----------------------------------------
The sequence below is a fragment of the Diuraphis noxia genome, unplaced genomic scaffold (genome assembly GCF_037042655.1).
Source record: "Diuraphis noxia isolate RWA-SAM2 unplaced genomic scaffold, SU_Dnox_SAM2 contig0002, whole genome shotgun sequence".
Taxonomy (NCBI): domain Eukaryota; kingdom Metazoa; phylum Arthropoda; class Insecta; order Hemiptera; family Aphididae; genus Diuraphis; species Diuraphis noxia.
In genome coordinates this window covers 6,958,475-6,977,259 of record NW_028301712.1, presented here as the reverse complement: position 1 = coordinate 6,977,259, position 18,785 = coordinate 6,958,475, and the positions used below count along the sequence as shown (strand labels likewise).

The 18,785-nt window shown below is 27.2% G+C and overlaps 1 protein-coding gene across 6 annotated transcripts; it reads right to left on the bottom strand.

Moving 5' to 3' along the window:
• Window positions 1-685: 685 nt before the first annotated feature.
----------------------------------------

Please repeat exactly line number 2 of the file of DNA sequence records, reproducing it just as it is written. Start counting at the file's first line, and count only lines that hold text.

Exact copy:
Source record: "Diuraphis noxia isolate RWA-SAM2 unplaced genomic scaffold, SU_Dnox_SAM2 contig0002, whole genome shotgun sequence".